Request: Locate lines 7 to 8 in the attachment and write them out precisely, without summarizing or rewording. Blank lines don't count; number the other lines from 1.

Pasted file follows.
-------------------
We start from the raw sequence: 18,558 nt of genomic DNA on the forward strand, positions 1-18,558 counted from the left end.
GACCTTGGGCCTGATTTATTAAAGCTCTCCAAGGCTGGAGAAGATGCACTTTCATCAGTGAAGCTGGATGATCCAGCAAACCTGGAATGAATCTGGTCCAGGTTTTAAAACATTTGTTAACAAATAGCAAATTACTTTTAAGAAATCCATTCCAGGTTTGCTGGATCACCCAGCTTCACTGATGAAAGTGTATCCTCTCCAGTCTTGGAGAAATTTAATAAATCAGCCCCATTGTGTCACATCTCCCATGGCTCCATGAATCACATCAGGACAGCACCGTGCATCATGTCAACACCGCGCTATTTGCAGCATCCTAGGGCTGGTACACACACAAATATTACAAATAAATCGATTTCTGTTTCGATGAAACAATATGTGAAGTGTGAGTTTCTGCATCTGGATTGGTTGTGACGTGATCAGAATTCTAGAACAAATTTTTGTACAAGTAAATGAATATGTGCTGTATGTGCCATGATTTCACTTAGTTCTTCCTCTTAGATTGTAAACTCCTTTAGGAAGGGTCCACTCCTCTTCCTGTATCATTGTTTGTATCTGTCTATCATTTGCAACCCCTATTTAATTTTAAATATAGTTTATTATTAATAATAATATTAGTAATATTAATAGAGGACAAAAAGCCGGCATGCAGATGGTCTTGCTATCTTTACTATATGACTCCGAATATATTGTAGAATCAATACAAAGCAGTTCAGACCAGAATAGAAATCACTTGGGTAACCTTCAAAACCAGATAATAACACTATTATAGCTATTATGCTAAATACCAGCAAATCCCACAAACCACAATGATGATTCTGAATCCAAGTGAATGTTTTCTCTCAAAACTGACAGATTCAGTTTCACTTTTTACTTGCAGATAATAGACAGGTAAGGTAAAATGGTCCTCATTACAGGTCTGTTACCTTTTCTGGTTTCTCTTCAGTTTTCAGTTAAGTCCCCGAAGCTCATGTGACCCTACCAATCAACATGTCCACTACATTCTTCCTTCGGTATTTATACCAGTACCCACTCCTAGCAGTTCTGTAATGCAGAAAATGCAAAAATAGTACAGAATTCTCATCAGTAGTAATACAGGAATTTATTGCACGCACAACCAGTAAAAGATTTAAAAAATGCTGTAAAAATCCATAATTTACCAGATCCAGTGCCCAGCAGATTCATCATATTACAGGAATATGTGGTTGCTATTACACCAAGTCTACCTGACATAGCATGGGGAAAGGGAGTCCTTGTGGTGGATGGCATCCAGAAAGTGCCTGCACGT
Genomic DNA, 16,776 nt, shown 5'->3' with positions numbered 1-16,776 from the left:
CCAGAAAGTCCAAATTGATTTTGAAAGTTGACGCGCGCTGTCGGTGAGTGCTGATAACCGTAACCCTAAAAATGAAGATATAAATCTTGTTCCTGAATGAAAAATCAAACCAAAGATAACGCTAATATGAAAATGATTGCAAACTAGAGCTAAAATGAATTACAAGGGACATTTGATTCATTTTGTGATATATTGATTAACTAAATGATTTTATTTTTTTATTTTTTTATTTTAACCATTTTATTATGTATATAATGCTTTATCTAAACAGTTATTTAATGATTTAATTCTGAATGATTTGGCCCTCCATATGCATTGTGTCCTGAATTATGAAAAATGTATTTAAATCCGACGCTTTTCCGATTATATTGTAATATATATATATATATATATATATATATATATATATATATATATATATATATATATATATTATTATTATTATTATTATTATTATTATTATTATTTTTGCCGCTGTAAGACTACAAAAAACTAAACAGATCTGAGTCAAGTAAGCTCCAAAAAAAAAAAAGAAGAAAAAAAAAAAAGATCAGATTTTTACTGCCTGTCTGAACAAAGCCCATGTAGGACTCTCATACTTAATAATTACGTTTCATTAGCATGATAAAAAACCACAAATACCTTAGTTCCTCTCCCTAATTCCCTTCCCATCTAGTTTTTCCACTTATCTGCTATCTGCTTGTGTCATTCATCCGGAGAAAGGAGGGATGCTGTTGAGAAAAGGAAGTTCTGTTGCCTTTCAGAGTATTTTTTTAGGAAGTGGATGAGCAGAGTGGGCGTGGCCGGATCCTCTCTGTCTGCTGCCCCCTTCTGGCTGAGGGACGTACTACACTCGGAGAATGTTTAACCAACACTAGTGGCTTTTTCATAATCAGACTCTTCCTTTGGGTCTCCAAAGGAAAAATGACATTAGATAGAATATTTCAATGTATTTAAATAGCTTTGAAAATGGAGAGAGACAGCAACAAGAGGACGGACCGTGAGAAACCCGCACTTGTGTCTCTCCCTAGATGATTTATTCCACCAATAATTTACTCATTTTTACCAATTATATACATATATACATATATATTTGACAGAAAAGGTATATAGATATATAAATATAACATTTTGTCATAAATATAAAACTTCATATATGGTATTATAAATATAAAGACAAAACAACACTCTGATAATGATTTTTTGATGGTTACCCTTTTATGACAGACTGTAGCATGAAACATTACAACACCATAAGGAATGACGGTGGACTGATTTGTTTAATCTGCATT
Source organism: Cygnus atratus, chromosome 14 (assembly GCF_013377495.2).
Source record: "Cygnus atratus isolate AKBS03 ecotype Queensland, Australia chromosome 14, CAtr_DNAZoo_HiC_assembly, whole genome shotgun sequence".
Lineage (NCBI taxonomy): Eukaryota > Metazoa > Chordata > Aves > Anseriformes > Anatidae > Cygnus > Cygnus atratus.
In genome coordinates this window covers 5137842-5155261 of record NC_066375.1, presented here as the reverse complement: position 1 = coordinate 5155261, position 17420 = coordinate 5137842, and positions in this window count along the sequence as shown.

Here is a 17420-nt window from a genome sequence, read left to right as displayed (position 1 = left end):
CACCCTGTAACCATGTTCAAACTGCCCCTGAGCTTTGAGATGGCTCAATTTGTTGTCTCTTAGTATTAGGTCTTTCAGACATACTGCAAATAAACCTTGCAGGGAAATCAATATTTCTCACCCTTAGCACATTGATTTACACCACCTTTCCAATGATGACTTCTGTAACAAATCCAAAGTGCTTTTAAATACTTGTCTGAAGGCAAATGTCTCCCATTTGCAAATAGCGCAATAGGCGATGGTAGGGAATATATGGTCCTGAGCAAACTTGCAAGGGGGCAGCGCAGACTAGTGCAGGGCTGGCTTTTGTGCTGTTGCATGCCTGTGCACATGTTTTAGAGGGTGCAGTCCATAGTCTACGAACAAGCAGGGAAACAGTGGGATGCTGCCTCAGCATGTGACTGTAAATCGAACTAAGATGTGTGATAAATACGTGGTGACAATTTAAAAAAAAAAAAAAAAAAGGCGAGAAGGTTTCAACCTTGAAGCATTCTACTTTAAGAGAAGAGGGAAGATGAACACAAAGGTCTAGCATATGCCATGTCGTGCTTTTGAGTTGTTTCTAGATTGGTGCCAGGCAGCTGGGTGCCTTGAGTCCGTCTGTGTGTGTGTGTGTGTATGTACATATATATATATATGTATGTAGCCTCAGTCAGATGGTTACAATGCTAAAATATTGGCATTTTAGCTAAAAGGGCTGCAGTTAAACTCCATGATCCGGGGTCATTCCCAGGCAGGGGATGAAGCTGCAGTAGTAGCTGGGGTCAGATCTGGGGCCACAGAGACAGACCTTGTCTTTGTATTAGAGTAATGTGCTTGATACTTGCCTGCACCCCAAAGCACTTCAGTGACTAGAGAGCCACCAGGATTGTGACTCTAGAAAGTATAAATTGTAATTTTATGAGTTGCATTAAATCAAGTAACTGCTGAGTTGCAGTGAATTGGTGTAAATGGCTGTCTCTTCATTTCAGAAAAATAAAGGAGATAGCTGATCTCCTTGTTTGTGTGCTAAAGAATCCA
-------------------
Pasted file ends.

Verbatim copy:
Lineage (NCBI taxonomy): Eukaryota > Metazoa > Chordata > Aves > Anseriformes > Anatidae > Cygnus > Cygnus atratus.
In genome coordinates this window covers 5137842-5155261 of record NC_066375.1, presented here as the reverse complement: position 1 = coordinate 5155261, position 17420 = coordinate 5137842, and positions in this window count along the sequence as shown.